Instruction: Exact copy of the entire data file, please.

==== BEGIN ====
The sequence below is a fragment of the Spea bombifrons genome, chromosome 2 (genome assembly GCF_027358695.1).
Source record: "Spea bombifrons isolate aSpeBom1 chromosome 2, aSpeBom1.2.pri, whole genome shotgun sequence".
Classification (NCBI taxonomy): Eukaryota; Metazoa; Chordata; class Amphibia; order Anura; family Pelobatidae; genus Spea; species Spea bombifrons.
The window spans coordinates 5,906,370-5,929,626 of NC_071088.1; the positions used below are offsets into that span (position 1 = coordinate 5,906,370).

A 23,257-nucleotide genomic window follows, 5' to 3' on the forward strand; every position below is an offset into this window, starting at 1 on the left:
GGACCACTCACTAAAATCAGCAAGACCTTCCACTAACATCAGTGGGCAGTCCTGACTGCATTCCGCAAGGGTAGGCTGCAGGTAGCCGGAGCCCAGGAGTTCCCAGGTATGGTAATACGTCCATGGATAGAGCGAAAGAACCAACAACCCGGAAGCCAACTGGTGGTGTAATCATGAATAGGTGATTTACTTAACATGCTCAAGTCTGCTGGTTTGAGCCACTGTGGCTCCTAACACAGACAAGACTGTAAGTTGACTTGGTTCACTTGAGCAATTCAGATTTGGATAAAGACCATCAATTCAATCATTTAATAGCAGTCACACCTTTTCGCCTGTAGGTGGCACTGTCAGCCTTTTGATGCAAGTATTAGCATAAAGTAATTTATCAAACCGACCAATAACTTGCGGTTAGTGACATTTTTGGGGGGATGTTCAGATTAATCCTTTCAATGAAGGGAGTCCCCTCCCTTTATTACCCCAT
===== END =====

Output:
The sequence below is a fragment of the Spea bombifrons genome, chromosome 2 (genome assembly GCF_027358695.1).
Source record: "Spea bombifrons isolate aSpeBom1 chromosome 2, aSpeBom1.2.pri, whole genome shotgun sequence".
Classification (NCBI taxonomy): Eukaryota; Metazoa; Chordata; class Amphibia; order Anura; family Pelobatidae; genus Spea; species Spea bombifrons.
The window spans coordinates 5,906,370-5,929,626 of NC_071088.1; the positions used below are offsets into that span (position 1 = coordinate 5,906,370).

A 23,257-nucleotide genomic window follows, 5' to 3' on the forward strand; every position below is an offset into this window, starting at 1 on the left:
GGACCACTCACTAAAATCAGCAAGACCTTCCACTAACATCAGTGGGCAGTCCTGACTGCATTCCGCAAGGGTAGGCTGCAGGTAGCCGGAGCCCAGGAGTTCCCAGGTATGGTAATACGTCCATGGATAGAGCGAAAGAACCAACAACCCGGAAGCCAACTGGTGGTGTAATCATGAATAGGTGATTTACTTAACATGCTCAAGTCTGCTGGTTTGAGCCACTGTGGCTCCTAACACAGACAAGACTGTAAGTTGACTTGGTTCACTTGAGCAATTCAGATTTGGATAAAGACCATCAATTCAATCATTTAATAGCAGTCACACCTTTTCGCCTGTAGGTGGCACTGTCAGCCTTTTGATGCAAGTATTAGCATAAAGTAATTTATCAAACCGACCAATAACTTGCGGTTAGTGACATTTTTGGGGGGATGTTCAGATTAATCCTTTCAATGAAGGGAGTCCCCTCCCTTTATTACCCCAT